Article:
House Rich, Dirt Poor

New Orleans    During farm crises, as prices get lower for crops and property taxes get higher, the old saying in rural areas about being “land rich, and dirt poor” comes to mind, especially in the states that have property taxes.  Talking to a relative about his aging father’s house, he mentioned that his son would love to have the house but couldn’t afford the likely $30,000 in carrying costs to hold onto the property in insurance, maintenance and property taxes.  Talking to a fair housing specialist recently about changing neighborhood demographics triggered by natural and speculative gentrification, it was hard to escape the fact that rising property taxes were making it harder for older, especially fixed income families, to avoid trying to cash in as the market rises, because they have little choice when their combined taxes and insurance have them against the wall, and they’ve become “house rich and dirt poor” as well.

How can we continue to avoid the regressive nature of property taxes as an income source for local governments when it so disproportionately burdens lower income and working families and exacerbates the gap between the real rich and the rest of us?

So, first things, first.  A progressive tax is one that equally distributes the burden based on income, like for example the income tax, not because it is a fixed percentage, but because it is based on ability to pay.  The wealth tax being promoted by some politicians has this notion at its heart.  A regressive tax is set at a flat rate and therefore takes a larger bite out of lower income or fixed income families than it does for the rich.  The best examples are sales taxes, especially when they do not exempt food and medicine, classic ACORN campaigns I might add, and property taxes, because these taxes do not make any allowances for income or the ability to pay.

Looking at property taxes, if they increase willy-nilly without any exemptions or caps for fixed income and lower income families, as gentrification raises its ugly head, there’s no way a family can survive without serious bucks.  Gentrifiers and developers are callous about this issue.  They will rationalize that the lower income family made a couple of dollars when forced to sell and will be better off somewhere else without taking into account their love and seniority for their community, travel distances, and the likely lack of affordability of alternative housing for them when they are dislocated, much less the value of diversity in the urban scene.  All of which will create cities of the rich, if there are not diverse sources of city income and hard and fast public policies to allow everyone to be able to live and thrive in the city.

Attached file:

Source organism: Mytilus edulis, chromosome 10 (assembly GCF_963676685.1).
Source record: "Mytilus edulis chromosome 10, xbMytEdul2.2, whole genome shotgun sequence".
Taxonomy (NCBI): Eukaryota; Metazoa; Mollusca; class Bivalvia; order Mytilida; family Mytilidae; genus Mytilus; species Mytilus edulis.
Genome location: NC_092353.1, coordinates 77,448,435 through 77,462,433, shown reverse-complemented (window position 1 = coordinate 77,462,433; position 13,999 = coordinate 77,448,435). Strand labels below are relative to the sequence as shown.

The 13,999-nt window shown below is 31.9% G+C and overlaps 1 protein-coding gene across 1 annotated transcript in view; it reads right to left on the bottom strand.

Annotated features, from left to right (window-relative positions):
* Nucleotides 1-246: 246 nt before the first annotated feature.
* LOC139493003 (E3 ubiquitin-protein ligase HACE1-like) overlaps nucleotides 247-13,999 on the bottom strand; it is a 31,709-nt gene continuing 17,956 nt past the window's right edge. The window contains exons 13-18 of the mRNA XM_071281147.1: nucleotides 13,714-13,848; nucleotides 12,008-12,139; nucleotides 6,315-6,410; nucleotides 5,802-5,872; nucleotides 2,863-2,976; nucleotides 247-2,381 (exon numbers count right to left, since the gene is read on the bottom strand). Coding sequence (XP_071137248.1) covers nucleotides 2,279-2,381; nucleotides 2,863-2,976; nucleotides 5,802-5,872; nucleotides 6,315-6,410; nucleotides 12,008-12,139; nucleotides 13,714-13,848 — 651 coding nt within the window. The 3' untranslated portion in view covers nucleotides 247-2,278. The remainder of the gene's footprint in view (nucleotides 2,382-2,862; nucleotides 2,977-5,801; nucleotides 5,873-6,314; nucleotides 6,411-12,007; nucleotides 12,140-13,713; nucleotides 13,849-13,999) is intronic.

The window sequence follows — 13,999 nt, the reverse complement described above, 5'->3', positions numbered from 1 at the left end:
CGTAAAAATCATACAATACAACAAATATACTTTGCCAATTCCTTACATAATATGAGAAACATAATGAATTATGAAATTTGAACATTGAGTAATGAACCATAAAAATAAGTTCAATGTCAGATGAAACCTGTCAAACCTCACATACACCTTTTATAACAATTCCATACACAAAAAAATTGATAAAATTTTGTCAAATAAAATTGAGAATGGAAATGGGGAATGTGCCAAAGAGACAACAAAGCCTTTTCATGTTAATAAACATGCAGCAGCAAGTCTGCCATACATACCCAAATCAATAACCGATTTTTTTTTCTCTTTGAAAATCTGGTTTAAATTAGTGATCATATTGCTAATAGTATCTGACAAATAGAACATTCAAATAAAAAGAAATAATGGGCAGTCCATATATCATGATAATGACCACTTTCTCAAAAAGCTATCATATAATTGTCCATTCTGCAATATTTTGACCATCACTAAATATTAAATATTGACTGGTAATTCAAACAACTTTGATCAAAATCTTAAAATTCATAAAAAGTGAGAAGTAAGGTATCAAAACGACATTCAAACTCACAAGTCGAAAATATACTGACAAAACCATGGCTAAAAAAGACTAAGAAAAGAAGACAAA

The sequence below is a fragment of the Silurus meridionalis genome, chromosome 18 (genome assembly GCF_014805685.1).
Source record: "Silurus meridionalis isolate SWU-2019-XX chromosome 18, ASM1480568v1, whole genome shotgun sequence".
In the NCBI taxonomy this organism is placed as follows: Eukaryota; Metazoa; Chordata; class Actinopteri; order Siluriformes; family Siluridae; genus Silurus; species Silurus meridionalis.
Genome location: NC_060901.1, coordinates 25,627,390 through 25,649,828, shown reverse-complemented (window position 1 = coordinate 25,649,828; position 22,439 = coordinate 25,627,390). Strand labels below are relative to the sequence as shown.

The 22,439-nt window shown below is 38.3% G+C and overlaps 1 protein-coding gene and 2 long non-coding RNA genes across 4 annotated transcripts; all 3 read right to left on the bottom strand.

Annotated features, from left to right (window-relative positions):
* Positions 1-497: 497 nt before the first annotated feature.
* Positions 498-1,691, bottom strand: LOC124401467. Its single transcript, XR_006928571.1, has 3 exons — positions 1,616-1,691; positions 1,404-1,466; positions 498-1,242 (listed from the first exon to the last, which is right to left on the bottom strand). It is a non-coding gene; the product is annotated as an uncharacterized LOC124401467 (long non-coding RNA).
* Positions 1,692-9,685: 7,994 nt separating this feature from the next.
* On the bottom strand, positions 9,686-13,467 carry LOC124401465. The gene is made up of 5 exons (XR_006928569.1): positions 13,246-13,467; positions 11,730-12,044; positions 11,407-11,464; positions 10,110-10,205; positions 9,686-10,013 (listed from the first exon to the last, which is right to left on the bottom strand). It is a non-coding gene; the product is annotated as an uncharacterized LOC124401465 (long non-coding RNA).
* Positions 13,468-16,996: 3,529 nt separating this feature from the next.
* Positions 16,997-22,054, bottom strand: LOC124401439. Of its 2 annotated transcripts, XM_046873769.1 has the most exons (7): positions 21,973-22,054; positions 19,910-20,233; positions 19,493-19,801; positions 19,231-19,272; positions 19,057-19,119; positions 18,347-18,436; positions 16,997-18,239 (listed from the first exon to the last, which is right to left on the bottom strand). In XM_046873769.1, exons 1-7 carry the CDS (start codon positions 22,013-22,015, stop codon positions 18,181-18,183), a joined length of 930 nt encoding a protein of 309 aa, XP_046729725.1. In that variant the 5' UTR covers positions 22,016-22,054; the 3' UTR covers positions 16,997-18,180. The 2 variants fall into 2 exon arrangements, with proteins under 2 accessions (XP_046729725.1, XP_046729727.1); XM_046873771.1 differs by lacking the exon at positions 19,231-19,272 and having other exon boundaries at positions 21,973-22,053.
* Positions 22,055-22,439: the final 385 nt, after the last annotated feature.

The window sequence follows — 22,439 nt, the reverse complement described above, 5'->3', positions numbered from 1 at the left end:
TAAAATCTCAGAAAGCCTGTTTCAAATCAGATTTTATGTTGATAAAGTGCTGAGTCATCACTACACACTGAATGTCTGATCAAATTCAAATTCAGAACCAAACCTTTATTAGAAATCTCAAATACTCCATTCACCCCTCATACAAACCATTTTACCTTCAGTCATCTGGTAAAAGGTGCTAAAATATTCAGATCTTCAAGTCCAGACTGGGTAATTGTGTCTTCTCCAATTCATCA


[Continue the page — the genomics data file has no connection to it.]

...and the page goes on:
Inability to grow food on farms will get someone’s attention someday.  Maybe even the problem of boomers and their families not being able to save their homes because of the burdens of taxes will be noticed eventually.  We might hope change will be triggered as well by displacement due to gentrification in cities that is happening throughout the world now.

Hope is not a plan, so sadly it may be too late for most people.

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Arkansas Playing Gotcha with the Poor to Cut Them Off of Medicaid

New Orleans  In a sordid and shameful episode a few weeks ago Arkansas Governor Asa Hutchinson pridefully announced that the state had managed to bar 4300 people from health care support through Medicaid because of its new work requirement policies.  Seema Verma the head of the federal Center for Medical Services (CMS) who had approved this draconian attack on the poor played clueless cheerleader.